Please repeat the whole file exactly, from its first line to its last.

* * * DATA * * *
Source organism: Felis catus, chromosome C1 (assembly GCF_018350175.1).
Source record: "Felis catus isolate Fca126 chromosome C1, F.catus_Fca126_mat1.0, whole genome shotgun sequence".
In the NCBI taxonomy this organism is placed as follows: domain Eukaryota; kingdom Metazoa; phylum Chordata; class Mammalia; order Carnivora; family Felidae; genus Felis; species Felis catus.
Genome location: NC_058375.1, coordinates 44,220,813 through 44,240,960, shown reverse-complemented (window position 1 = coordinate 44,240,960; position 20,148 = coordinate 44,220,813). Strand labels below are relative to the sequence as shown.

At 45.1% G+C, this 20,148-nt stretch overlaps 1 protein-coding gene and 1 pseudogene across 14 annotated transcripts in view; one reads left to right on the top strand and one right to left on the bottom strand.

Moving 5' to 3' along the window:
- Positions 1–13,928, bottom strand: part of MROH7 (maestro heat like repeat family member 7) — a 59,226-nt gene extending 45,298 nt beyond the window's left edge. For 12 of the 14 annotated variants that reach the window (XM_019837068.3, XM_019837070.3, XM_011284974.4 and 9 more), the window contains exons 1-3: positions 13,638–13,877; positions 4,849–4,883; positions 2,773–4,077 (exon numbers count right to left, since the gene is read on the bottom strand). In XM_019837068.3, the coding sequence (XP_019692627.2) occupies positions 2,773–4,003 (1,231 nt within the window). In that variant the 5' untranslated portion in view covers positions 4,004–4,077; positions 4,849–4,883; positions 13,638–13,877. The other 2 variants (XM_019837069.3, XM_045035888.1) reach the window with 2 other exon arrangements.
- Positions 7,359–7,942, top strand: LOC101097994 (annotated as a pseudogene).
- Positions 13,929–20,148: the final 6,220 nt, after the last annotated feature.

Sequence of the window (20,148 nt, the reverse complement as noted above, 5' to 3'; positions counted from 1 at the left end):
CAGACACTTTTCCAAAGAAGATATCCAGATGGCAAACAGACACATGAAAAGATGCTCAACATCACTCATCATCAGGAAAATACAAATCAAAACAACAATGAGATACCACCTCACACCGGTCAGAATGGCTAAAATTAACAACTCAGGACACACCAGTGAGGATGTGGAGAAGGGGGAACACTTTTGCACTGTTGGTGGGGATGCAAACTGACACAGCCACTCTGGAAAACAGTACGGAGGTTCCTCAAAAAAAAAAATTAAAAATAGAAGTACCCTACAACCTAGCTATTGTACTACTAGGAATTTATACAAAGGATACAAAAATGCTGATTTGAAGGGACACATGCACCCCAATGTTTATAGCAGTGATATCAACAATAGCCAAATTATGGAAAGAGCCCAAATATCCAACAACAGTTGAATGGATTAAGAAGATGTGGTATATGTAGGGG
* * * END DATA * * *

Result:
Source organism: Felis catus, chromosome C1 (assembly GCF_018350175.1).
Source record: "Felis catus isolate Fca126 chromosome C1, F.catus_Fca126_mat1.0, whole genome shotgun sequence".
In the NCBI taxonomy this organism is placed as follows: domain Eukaryota; kingdom Metazoa; phylum Chordata; class Mammalia; order Carnivora; family Felidae; genus Felis; species Felis catus.
Genome location: NC_058375.1, coordinates 44,220,813 through 44,240,960, shown reverse-complemented (window position 1 = coordinate 44,240,960; position 20,148 = coordinate 44,220,813). Strand labels below are relative to the sequence as shown.

At 45.1% G+C, this 20,148-nt stretch overlaps 1 protein-coding gene and 1 pseudogene across 14 annotated transcripts in view; one reads left to right on the top strand and one right to left on the bottom strand.

Moving 5' to 3' along the window:
- Positions 1–13,928, bottom strand: part of MROH7 (maestro heat like repeat family member 7) — a 59,226-nt gene extending 45,298 nt beyond the window's left edge. For 12 of the 14 annotated variants that reach the window (XM_019837068.3, XM_019837070.3, XM_011284974.4 and 9 more), the window contains exons 1-3: positions 13,638–13,877; positions 4,849–4,883; positions 2,773–4,077 (exon numbers count right to left, since the gene is read on the bottom strand). In XM_019837068.3, the coding sequence (XP_019692627.2) occupies positions 2,773–4,003 (1,231 nt within the window). In that variant the 5' untranslated portion in view covers positions 4,004–4,077; positions 4,849–4,883; positions 13,638–13,877. The other 2 variants (XM_019837069.3, XM_045035888.1) reach the window with 2 other exon arrangements.
- Positions 7,359–7,942, top strand: LOC101097994 (annotated as a pseudogene).
- Positions 13,929–20,148: the final 6,220 nt, after the last annotated feature.

Sequence of the window (20,148 nt, the reverse complement as noted above, 5' to 3'; positions counted from 1 at the left end):
CAGACACTTTTCCAAAGAAGATATCCAGATGGCAAACAGACACATGAAAAGATGCTCAACATCACTCATCATCAGGAAAATACAAATCAAAACAACAATGAGATACCACCTCACACCGGTCAGAATGGCTAAAATTAACAACTCAGGACACACCAGTGAGGATGTGGAGAAGGGGGAACACTTTTGCACTGTTGGTGGGGATGCAAACTGACACAGCCACTCTGGAAAACAGTACGGAGGTTCCTCAAAAAAAAAAATTAAAAATAGAAGTACCCTACAACCTAGCTATTGTACTACTAGGAATTTATACAAAGGATACAAAAATGCTGATTTGAAGGGACACATGCACCCCAATGTTTATAGCAGTGATATCAACAATAGCCAAATTATGGAAAGAGCCCAAATATCCAACAACAGTTGAATGGATTAAGAAGATGTGGTATATGTAGGGG